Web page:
Only one condition is left The circular wait can be eliminated in several ways

Only one condition is left the circular wait can be

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Only one condition is left. The circular wait can be eliminated in several ways. One way is simply to have a rule saying that a process is entitled only to a single resource at any moment. If it needs a second one, it must release the first one. For a process that needs to copy a huge file from a tape to a printer, this restriction is unacceptable. Another way to avoid the circular wait is to provide a global numbering of all the resources, as shown in Fig. 3-11(a). Now the rule is this: processes can request resources whenever they want to, but all requests must be made in numerical order. A process may request first a scanner and then a tape drive, but it may not request first a plotter and then a scanner. Figure 3-11. (a) Numerically ordered resources. (b) A resource graph.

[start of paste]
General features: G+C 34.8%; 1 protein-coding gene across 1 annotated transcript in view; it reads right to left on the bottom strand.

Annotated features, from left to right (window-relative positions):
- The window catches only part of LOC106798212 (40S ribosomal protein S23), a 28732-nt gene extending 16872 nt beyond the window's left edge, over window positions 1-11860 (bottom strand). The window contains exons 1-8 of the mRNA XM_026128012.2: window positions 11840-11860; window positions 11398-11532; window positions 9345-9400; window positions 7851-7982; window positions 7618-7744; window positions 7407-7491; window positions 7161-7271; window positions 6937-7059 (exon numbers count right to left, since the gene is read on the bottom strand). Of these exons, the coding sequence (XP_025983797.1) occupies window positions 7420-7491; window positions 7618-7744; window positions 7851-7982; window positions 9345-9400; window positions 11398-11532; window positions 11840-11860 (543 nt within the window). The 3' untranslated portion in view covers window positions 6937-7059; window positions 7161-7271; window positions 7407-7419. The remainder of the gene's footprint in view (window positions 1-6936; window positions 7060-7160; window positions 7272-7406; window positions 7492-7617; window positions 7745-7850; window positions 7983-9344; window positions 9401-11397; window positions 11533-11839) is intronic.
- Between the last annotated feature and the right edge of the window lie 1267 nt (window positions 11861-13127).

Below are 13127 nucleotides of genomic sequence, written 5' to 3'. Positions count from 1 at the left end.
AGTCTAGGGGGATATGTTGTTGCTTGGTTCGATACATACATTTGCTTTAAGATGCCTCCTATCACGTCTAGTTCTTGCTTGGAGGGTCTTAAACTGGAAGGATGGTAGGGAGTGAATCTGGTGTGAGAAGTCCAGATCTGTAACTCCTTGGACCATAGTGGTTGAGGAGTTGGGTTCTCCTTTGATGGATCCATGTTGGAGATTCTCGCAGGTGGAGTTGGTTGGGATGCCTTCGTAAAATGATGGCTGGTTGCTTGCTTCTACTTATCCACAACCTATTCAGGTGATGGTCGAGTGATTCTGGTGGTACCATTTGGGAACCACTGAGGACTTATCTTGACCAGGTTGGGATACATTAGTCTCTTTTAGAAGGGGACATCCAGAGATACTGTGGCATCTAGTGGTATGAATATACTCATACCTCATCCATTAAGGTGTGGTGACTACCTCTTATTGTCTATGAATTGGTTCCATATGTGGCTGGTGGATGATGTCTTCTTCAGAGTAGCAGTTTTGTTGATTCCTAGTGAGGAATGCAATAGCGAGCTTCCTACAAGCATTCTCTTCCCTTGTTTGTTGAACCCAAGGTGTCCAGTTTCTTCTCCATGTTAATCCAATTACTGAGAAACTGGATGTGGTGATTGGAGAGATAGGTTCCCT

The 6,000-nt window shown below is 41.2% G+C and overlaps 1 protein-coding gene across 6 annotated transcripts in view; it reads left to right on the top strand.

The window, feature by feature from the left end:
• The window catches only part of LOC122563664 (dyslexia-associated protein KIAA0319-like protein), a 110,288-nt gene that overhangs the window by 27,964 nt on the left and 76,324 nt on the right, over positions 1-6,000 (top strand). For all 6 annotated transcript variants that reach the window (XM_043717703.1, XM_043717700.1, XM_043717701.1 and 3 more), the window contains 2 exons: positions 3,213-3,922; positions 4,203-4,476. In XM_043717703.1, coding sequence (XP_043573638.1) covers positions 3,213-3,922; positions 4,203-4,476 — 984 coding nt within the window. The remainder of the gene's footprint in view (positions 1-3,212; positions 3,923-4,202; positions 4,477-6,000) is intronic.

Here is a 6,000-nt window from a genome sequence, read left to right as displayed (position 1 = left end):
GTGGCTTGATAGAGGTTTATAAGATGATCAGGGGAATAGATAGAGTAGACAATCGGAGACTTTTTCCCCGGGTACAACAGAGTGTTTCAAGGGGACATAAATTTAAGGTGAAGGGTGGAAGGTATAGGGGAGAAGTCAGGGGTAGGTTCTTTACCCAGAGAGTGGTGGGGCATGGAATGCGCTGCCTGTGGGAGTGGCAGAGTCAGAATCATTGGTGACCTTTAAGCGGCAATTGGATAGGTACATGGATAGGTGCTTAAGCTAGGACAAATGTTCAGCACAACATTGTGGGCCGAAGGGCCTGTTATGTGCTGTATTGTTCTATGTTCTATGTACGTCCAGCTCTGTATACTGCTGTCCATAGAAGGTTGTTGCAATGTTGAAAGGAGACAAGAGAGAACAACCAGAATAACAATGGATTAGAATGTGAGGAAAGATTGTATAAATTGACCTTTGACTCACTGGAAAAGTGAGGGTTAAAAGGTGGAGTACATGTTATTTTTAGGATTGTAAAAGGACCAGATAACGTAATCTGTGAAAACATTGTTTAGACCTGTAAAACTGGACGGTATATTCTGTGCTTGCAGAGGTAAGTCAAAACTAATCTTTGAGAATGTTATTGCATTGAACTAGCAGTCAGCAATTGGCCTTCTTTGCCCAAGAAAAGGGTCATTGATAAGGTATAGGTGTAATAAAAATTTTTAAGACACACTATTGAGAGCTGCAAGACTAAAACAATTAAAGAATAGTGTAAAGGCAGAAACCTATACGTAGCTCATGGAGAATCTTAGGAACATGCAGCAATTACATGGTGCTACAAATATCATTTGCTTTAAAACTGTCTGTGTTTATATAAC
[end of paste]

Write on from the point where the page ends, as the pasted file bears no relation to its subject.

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With this rule, the resource allocation graph can never have cycles. Let us see why this is true for the case of two processes, in Fig. 3-11(b). We can get a deadlock only if A requests resource j and B requests resource i. Assuming i and j are distinct resources, they will have different numbers. If i > j, then A is not allowed to request j because that is lower than what it already has. If i < j, then B is not allowed to request i because that is lower than what it already has. Either way, deadlock is impossible. With multiple processes, the same logic holds. At every instant, one of the assigned resources will be highest. The process holding that resource will never ask for a resource already assigned. It will either finish, or at worst, request even higher numbered resources, all of which are available. Eventually, it will finish and free its resources. At this point, some other process will hold the highest resource and can also finish. In short, there exists a scenario in which all processes finish, so no deadlock is present. [Page 247] A minor variation of this algorithm is to drop the requirement that resources be acquired in strictly increasing sequence and merely insist that no process request a resource lower than what it is already holding. If a process initially requests 9 and 10, and then releases both of them, it is effectively starting all over, so there is no reason to prohibit it from now requesting resource 1. Although numerically ordering the resources eliminates the problem of deadlocks, it may be impossible to find an ordering that satisfies everyone. When the resources include process table slots, disk spooler space, locked database records, and other abstract resources, the number of potential resources and different uses may be so large that no ordering could possibly work. Also, as Levine (2005) points out, ordering resources negates fungibilitya perfectly good and available copy of a resource could be inaccessible with such a rule. The various approaches to deadlock prevention are summarized in Fig. 3-12.
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